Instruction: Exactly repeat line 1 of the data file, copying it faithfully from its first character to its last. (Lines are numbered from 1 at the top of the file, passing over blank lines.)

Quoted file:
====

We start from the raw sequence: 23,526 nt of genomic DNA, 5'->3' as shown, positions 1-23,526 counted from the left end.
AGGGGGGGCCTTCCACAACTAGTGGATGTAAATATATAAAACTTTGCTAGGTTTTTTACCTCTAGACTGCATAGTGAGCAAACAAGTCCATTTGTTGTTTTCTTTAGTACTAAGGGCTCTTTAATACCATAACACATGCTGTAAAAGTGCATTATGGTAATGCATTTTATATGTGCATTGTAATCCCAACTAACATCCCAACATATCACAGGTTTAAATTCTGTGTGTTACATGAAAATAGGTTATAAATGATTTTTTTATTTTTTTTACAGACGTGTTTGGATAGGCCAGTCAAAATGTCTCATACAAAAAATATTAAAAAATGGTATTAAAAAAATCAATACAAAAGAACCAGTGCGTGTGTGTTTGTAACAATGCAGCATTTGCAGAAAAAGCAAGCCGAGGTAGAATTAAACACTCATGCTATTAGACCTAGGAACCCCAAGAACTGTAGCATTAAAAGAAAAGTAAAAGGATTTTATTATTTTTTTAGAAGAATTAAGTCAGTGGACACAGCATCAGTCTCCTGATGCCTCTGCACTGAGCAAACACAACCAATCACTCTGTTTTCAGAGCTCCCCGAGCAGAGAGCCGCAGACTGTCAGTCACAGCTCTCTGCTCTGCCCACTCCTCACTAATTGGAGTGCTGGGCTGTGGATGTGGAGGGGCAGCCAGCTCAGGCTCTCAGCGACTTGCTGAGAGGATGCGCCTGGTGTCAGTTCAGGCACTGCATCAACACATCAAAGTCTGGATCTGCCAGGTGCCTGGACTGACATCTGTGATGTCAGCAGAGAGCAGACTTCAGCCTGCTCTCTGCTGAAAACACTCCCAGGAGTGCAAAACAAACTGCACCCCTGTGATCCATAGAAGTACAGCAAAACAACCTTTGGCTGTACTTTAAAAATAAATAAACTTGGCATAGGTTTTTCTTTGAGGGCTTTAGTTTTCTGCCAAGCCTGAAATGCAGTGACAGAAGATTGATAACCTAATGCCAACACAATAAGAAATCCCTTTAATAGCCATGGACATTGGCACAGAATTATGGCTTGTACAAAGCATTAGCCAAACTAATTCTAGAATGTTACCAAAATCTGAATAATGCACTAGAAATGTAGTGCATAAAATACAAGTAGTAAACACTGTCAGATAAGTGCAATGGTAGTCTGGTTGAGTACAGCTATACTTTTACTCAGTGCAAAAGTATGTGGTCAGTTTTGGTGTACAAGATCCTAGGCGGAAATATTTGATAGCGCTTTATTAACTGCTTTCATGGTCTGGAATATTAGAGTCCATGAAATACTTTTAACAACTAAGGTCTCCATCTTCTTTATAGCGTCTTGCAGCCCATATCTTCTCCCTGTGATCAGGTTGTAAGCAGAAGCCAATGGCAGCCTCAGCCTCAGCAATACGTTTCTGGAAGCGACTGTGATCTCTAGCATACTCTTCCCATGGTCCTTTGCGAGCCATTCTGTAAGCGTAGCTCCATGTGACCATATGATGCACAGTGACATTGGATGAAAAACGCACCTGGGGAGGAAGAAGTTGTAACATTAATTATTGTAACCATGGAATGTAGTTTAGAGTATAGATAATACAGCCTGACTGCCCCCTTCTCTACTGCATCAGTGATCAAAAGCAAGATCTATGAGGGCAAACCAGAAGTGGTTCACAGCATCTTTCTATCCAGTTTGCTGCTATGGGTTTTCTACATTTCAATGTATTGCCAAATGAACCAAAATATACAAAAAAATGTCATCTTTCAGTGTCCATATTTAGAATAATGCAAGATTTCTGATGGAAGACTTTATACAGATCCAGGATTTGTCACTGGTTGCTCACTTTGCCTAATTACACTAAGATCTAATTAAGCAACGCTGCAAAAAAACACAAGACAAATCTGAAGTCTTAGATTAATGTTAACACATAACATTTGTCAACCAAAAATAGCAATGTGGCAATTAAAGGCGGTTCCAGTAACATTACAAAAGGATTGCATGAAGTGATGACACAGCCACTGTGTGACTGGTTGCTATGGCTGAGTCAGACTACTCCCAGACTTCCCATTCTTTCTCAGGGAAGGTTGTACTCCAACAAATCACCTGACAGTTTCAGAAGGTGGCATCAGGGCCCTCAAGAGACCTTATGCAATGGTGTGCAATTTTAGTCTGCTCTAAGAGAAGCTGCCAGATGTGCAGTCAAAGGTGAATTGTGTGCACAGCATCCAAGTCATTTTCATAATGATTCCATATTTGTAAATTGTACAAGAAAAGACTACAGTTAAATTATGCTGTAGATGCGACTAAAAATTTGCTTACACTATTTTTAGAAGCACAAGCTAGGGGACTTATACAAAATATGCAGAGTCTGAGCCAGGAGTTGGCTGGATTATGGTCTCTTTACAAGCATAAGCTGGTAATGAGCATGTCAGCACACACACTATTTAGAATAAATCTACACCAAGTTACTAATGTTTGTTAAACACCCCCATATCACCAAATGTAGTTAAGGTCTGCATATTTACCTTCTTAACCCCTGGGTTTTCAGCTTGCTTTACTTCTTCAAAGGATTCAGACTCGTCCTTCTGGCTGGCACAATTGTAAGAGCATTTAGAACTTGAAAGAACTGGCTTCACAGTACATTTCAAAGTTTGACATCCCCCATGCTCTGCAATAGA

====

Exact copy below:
We start from the raw sequence: 23,526 nt of genomic DNA, 5'->3' as shown, positions 1-23,526 counted from the left end.